III. Simulations

All the simulations represented in the SIMS data above were simulated using the Binary Collision Approximation (BCA) model in ATHENA. The model accurately represents the damage caused by previous BCA implantations. No special damage models are required to be specified in the input file when amorphizing with the germanium implants. The user simply implants germanium first which will amorphize the surface layer, then implants boron. The model automatically calculates the depth of the surface amorphous film is from the simulated damage profile.

In order to simulate implantation into completely amorphized silicon, a polysilicon substrate was specified rather than using self implantation of high doses and energies of silicon. Both methods would have given the same result, as the BCA model treats polysilicon material as amorphous. However using polysilicon results in a faster simulation since only one implant has to be simulated instead of two.

In the simulations a native oxide of 10 Angstroms (1nm) was assumed and a beam angle spread of + 0.1 degrees.

 

a) Simulations from 1keV to 10keV

Figure 2 shows simulations from 1keV to 10keV where the channeled profiles at implant angles of zero and 7 degrees are compared with simulations of a deeply amorphized substrate. All the simulations in figure 2 show excellent agreement with the measured results both in form and absolute values. The implants at 1keV show little difference between implant angles of zero degrees and 7 degrees as shown by the measured data. At 2.5keV, differences between the two implant angles emerge, with an increasing difference at higher energies in the same manner as the SIMS data.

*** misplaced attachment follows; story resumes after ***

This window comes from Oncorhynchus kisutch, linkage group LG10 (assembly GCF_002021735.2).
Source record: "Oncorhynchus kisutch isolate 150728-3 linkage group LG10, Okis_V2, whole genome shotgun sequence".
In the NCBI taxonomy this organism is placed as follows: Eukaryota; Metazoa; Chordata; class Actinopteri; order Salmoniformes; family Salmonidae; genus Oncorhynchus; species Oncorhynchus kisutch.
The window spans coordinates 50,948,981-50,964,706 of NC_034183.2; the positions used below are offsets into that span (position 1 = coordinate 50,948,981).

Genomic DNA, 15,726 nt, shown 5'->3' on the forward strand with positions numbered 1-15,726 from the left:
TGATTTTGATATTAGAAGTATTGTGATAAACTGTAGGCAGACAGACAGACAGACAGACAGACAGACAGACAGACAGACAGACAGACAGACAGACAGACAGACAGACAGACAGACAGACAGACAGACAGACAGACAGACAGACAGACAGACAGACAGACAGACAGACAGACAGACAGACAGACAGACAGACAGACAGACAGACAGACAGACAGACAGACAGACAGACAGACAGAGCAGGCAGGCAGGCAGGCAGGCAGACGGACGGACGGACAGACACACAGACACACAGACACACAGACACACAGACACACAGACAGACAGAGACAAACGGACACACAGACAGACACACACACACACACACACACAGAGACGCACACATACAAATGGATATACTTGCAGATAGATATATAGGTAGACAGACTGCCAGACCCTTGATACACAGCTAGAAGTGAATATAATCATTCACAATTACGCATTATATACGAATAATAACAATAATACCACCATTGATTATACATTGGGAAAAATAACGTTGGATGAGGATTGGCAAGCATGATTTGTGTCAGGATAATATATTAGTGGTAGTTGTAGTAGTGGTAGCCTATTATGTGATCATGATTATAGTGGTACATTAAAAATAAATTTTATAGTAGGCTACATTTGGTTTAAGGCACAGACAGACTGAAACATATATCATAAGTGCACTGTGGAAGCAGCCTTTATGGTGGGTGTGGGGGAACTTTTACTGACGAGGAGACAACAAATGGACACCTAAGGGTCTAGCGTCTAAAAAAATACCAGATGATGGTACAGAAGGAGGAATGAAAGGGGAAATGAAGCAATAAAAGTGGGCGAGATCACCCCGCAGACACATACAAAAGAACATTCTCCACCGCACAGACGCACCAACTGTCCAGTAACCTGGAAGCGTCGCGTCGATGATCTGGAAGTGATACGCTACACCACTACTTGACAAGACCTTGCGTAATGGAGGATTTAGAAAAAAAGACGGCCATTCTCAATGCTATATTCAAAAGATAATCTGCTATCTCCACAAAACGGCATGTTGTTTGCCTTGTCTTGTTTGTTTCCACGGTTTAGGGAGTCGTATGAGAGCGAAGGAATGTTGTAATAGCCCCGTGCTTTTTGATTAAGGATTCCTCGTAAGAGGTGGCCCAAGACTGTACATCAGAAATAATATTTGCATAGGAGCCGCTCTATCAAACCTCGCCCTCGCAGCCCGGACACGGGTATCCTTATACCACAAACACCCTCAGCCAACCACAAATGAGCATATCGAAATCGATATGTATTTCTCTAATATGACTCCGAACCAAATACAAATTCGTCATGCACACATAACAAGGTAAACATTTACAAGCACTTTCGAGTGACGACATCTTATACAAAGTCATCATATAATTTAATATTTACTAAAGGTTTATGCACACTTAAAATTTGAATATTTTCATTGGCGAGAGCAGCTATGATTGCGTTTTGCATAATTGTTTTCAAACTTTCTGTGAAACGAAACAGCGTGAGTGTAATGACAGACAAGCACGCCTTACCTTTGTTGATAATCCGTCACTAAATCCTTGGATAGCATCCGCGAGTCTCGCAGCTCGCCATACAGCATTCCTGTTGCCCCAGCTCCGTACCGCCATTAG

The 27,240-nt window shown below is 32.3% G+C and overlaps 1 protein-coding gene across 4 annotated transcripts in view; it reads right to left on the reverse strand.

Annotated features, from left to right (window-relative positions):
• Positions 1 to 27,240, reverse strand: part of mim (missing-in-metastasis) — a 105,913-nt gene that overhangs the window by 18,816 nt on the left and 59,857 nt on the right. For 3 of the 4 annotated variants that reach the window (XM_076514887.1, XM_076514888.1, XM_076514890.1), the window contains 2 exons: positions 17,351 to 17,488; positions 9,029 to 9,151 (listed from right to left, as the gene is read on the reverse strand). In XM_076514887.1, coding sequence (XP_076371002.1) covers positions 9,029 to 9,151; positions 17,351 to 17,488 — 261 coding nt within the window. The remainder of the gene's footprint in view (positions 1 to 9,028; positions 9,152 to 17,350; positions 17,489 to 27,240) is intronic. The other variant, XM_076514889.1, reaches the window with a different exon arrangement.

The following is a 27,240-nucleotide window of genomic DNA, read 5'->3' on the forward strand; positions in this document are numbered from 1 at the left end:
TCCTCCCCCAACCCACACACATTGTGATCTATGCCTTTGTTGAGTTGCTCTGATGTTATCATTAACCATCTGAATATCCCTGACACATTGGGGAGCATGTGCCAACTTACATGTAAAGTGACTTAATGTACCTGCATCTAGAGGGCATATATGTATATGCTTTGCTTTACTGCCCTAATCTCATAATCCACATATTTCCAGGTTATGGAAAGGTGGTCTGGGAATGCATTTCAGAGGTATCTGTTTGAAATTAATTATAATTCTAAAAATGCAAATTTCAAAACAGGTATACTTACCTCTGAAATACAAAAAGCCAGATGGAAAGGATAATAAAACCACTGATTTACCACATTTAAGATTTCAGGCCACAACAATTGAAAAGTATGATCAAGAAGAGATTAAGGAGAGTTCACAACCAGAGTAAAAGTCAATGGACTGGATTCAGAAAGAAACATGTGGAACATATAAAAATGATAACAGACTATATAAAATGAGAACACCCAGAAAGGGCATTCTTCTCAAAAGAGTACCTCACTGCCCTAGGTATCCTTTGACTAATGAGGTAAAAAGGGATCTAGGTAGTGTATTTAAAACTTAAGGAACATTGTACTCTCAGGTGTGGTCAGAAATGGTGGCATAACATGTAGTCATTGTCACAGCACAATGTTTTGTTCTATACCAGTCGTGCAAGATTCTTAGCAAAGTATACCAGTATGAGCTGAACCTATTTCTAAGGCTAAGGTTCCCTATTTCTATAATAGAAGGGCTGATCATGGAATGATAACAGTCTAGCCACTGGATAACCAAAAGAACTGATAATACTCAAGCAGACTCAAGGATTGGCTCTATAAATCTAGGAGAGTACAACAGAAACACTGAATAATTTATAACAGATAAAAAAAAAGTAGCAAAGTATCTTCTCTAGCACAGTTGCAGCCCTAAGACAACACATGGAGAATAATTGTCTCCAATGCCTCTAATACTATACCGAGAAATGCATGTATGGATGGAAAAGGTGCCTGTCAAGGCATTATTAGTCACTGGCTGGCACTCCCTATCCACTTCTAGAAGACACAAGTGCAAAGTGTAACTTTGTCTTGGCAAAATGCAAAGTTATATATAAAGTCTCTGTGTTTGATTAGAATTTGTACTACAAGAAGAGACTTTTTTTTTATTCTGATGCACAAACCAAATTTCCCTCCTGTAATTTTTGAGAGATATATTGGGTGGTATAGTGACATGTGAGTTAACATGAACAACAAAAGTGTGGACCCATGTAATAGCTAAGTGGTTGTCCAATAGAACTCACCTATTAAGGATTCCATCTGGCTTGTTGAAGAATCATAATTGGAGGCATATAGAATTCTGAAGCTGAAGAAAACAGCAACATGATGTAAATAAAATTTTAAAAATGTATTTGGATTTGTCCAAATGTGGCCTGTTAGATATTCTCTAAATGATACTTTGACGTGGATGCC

Figure 2 Simulated implants from 1keV to 10keV. The
implant with the shortest range in each plot is using
an amorphous silicon substrate. The implants with the
medium range and longest range are into crystalline
silicon at 7degrees and zero degrees repectively.

 

 

It is interesting to note the form of the implants into truly amorphous material. These amorphous implants all show a similar sharp cut off at the end of range of the implant both in the simulations and in the measured data. This point is highlighted as it is relevant to the discussion of the lower energy implants that follows.

 

(b) Simulations from 0.2keV to 1keV

Figure 3 shows low energy implants from 0.2keV to 1keV. In these simulations, the "non channeled" implants were not implanted into a deep amorphous surface film as before but in this case only the top surface film was amorphized by implanting 1e15/cm2 germanium at 5keV. If the 1keV "non channeled" data from this method is compared to the 1keV "non channeled" data obtained by implanting into a deep amorphous film, there is a difference in the tail of the implant profile, exactly as there is in the measured SIMS data.




Figure 3 Simulated implants from 0.2keV to 1keV.
The implant with the shortest range in each plot
uses a 5keV germanium implant to pre-amorphise
the surface film prior to implantation of boron. The
longer range, overlapping implants are into crystal
silicon at 7degrees and zero degrees repectively.

 

Examination of the tail of the implant in the case where surface amorphization was created by implanting 5keV germanium shows a second point of inflection which is characteristic of channeling in this region. Implantation into a truly amorphous film results in a sharp cut off in the tail of the implant without a secondary point of inflection in the curve at the tail.